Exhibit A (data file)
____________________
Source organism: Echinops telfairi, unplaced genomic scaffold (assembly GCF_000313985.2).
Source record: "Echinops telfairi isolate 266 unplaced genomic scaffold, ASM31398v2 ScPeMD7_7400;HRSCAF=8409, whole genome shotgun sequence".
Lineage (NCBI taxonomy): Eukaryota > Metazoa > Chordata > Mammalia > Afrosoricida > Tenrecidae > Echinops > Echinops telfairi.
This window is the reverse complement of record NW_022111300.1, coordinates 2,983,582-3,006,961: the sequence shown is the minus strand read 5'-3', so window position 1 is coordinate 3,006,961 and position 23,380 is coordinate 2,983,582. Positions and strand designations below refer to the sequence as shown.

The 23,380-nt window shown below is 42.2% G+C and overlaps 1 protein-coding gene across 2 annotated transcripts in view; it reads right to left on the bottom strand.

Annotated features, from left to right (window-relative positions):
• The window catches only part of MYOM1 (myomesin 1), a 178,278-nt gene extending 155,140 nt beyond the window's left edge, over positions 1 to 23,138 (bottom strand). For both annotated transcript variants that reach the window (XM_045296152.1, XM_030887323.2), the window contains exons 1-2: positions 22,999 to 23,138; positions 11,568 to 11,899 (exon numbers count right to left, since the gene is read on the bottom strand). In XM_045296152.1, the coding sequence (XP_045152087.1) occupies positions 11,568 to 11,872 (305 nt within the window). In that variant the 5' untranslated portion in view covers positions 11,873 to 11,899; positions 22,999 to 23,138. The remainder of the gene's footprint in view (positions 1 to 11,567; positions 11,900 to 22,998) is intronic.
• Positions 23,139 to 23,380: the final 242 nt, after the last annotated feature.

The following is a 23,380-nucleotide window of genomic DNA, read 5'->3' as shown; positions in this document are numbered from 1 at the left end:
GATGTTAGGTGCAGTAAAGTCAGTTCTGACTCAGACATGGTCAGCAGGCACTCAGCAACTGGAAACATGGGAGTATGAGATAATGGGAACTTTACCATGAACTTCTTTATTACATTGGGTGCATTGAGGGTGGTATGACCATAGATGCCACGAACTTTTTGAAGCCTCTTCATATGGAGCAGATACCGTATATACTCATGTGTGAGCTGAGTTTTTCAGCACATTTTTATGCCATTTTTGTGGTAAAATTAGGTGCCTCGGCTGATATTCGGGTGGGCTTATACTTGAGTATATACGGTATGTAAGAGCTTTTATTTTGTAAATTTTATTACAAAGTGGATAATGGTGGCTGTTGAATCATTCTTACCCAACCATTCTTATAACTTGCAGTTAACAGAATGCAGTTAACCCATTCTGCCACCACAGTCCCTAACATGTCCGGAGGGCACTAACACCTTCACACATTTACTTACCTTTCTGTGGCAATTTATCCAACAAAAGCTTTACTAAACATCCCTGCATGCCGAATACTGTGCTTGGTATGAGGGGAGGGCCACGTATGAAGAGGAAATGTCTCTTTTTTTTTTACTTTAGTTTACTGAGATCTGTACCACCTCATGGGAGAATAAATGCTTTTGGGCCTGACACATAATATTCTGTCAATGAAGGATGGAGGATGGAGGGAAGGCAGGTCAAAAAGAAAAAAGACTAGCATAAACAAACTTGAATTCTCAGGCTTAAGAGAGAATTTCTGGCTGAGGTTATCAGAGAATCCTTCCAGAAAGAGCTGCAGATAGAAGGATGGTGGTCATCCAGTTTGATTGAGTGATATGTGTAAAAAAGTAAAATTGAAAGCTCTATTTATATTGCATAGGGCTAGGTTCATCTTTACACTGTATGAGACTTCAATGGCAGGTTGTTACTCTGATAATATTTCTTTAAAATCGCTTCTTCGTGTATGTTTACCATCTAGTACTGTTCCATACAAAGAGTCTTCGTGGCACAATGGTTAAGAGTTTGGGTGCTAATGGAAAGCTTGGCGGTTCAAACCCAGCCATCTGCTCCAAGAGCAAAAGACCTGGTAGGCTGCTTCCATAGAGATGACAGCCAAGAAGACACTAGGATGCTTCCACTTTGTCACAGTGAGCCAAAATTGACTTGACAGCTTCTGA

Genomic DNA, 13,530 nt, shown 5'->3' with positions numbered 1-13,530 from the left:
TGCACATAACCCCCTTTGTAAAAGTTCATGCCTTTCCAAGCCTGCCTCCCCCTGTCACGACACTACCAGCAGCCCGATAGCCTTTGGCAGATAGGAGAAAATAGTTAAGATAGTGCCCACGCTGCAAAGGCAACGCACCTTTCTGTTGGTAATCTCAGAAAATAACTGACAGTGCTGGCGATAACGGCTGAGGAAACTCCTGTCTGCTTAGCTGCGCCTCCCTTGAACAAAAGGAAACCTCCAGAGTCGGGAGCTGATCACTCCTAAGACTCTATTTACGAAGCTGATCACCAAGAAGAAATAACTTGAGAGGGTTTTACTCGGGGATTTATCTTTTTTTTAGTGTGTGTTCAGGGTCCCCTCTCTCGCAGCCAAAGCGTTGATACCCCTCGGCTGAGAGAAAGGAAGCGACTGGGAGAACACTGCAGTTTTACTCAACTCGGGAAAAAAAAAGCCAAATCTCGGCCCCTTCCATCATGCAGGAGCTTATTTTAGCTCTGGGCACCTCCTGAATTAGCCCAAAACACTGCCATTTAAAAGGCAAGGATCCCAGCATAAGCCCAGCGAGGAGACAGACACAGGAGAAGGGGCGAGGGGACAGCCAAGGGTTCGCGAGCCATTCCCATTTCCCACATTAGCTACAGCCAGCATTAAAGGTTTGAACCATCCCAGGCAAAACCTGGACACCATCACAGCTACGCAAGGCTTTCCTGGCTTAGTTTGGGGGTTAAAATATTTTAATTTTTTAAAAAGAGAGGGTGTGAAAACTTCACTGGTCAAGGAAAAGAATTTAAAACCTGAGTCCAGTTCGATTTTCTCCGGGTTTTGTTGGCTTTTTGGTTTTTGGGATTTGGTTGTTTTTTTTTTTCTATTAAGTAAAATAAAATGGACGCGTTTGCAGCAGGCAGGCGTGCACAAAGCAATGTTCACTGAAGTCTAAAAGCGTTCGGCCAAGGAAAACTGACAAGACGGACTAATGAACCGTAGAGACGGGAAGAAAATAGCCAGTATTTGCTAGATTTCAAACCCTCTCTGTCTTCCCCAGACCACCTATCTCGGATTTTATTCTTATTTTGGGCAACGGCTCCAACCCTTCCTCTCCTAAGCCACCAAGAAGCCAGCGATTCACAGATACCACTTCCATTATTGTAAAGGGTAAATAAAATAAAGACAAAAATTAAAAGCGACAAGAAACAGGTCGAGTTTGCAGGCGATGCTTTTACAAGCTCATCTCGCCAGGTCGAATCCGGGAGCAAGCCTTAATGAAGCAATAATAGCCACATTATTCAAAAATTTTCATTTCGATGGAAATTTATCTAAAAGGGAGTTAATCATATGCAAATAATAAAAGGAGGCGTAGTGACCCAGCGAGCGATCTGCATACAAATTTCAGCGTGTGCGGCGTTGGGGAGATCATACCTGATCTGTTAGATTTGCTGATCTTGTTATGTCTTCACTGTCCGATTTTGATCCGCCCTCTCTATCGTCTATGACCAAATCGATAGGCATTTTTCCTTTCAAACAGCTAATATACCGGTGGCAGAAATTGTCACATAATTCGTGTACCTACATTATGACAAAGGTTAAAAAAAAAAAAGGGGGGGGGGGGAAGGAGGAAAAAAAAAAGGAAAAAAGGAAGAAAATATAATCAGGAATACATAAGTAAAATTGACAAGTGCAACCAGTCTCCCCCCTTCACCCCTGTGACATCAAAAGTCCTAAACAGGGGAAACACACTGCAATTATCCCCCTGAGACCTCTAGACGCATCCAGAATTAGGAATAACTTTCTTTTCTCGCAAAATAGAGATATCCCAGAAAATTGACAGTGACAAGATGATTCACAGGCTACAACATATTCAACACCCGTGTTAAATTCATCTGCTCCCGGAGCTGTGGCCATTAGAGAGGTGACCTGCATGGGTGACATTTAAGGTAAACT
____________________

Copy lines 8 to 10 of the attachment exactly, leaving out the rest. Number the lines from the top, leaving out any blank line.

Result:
• Positions 23,139 to 23,380: the final 242 nt, after the last annotated feature.

The following is a 23,380-nucleotide window of genomic DNA, read 5'->3' as shown; positions in this document are numbered from 1 at the left end:
GATGTTAGGTGCAGTAAAGTCAGTTCTGACTCAGACATGGTCAGCAGGCACTCAGCAACTGGAAACATGGGAGTATGAGATAATGGGAACTTTACCATGAACTTCTTTATTACATTGGGTGCATTGAGGGTGGTATGACCATAGATGCCACGAACTTTTTGAAGCCTCTTCATATGGAGCAGATACCGTATATACTCATGTGTGAGCTGAGTTTTTCAGCACATTTTTATGCCATTTTTGTGGTAAAATTAGGTGCCTCGGCTGATATTCGGGTGGGCTTATACTTGAGTATATACGGTATGTAAGAGCTTTTATTTTGTAAATTTTATTACAAAGTGGATAATGGTGGCTGTTGAATCATTCTTACCCAACCATTCTTATAACTTGCAGTTAACAGAATGCAGTTAACCCATTCTGCCACCACAGTCCCTAACATGTCCGGAGGGCACTAACACCTTCACACATTTACTTACCTTTCTGTGGCAATTTATCCAACAAAAGCTTTACTAAACATCCCTGCATGCCGAATACTGTGCTTGGTATGAGGGGAGGGCCACGTATGAAGAGGAAATGTCTCTTTTTTTTTTACTTTAGTTTACTGAGATCTGTACCACCTCATGGGAGAATAAATGCTTTTGGGCCTGACACATAATATTCTGTCAATGAAGGATGGAGGATGGAGGGAAGGCAGGTCAAAAAGAAAAAAGACTAGCATAAACAAACTTGAATTCTCAGGCTTAAGAGAGAATTTCTGGCTGAGGTTATCAGAGAATCCTTCCAGAAAGAGCTGCAGATAGAAGGATGGTGGTCATCCAGTTTGATTGAGTGATATGTGTAAAAAAGTAAAATTGAAAGCTCTATTTATATTGCATAGGGCTAGGTTCATCTTTACACTGTATGAGACTTCAATGGCAGGTTGTTACTCTGATAATATTTCTTTAAAATCGCTTCTTCGTGTATGTTTACCATCTAGTACTGTTCCATACAAAGAGTCTTCGTGGCACAATGGTTAAGAGTTTGGGTGCTAATGGAAAGCTTGGCGGTTCAAACCCAGCCATCTGCTCCAAGAGCAAAAGACCTGGTAGGCTGCTTCCATAGAGATGACAGCCAAGAAGACACTAGGATGCTTCCACTTTGTCACAGTGAGCCAAAATTGACTTGACAGCTTCTGA